[ Back to EurekAlert! ] Public release date: 15-Feb-2009
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Contact: Karen Kreeger
karen.kreeger@uphs.upenn.edu
215-349-5658
University of Pennsylvania School of Medicine

Penn genetics researcher presents on evolutionary history of modern humans in Africa

CHICAGO – Sarah A. Tishkoff, PhD, David and Lyn Silfen University Associate Professor, will present "Evolutionary History of Modern Humans in Africa," at the 2009 American Association for the Advancement of Science (AAAS) annual meeting in Chicago, as a part of the Sunday, February 15th session, "Studying Vertebrate Genomes: Reading Evolution's Notebooks."

In honor of Darwin's 200th birthday on February 12, Tishkoff's talk will focus on the process of evolution due to natural selection using examples from recent human evolution: the independent origin of lactose tolerance in east African pastoralists and the role that malaria and other infectious diseases play in shaping genetic variation in the human genome, with an emphasis on African populations.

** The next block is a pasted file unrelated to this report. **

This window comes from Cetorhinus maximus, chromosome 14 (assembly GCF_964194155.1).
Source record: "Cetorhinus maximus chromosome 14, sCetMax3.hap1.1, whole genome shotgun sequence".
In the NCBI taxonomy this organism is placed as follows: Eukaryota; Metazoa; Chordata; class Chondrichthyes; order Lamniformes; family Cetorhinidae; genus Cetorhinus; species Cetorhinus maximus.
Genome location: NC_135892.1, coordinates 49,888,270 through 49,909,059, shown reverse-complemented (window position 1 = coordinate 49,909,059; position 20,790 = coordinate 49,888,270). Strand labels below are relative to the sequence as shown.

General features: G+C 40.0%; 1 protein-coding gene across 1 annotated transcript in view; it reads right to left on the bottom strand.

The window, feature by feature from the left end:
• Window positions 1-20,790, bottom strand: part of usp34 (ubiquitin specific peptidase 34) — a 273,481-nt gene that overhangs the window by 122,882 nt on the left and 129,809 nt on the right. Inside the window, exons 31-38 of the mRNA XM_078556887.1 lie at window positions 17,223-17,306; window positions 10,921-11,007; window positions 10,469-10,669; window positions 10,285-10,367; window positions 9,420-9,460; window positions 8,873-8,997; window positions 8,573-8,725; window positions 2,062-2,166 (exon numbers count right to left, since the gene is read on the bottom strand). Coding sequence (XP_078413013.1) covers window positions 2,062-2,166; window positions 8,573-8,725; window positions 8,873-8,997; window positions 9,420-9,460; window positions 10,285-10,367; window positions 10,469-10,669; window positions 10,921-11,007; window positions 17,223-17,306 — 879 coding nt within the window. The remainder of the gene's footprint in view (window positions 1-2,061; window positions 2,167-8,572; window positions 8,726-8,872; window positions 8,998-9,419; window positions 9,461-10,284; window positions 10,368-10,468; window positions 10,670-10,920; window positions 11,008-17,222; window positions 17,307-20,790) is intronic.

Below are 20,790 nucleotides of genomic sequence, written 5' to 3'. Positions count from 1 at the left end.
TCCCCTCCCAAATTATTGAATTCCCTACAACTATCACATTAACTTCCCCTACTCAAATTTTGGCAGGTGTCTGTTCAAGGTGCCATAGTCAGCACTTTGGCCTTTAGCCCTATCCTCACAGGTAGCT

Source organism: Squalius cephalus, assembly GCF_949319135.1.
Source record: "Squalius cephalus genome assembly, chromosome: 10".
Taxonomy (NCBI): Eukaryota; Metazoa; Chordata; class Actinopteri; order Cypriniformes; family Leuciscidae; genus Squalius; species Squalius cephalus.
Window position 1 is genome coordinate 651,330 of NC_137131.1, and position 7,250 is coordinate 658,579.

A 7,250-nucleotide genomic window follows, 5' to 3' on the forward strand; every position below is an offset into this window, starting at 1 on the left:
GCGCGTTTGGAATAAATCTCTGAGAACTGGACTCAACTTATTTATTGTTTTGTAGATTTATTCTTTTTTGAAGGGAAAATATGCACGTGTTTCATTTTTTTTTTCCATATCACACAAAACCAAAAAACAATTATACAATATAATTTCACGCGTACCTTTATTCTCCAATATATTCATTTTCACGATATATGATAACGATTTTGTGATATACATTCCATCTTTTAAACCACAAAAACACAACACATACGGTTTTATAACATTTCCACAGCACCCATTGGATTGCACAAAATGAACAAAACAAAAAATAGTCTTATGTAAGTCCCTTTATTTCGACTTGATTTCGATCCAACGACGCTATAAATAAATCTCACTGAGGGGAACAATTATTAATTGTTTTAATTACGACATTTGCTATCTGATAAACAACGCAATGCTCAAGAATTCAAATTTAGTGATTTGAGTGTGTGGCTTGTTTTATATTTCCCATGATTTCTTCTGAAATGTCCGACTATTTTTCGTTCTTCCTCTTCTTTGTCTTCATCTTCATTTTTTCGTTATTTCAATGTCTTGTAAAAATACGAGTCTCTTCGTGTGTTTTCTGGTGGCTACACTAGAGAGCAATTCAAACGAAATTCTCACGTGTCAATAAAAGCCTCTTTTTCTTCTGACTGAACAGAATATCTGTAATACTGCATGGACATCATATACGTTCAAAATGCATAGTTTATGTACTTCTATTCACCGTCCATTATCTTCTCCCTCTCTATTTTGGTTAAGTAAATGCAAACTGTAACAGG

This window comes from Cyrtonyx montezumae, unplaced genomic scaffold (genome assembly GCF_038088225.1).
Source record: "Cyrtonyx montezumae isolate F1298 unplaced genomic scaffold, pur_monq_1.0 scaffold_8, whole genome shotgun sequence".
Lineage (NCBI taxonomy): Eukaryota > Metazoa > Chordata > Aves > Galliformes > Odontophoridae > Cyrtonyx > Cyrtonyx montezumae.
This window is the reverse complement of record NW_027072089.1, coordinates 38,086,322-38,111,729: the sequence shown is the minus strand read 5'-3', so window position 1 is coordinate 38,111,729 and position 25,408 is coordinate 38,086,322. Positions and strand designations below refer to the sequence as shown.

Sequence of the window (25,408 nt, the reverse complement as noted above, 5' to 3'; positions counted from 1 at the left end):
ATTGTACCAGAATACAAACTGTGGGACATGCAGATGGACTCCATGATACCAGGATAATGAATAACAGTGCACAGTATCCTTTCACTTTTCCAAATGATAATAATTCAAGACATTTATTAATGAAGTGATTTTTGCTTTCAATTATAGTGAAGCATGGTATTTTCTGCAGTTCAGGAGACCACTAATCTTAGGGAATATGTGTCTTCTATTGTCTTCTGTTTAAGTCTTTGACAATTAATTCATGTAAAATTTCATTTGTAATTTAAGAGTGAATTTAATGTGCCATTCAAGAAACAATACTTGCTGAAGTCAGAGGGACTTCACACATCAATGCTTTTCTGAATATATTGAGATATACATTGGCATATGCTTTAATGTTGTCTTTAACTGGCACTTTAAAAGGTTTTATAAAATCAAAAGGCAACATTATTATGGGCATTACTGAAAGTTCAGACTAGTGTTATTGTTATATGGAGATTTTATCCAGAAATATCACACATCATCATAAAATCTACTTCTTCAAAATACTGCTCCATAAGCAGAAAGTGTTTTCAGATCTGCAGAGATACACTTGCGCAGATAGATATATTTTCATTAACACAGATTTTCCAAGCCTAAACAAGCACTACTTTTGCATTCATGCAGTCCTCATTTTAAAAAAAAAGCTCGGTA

"What I plan to address is a question that I get from reporters all the time: Are humans still evolving," says Tishkoff. "The answer is: Yes!"

Tishkoff works primarily in Africa, where she has compiled the world's most extensive DNA database, representing more than 7000 Africans from more than 100 ethnic groups. Her research examines how genetic variations and genetic diversity can affect a wide range of practical issues–for example, differences in human susceptibility to disease, metabolism of drugs, and evolutionary adaptation.

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Session information:
Studying Vertebrate Genomes: Reading Evolution's Notebooks
Sunday Feb 15, 2009 8:30-10:00am
Hyatt Regency Chicago Regency D



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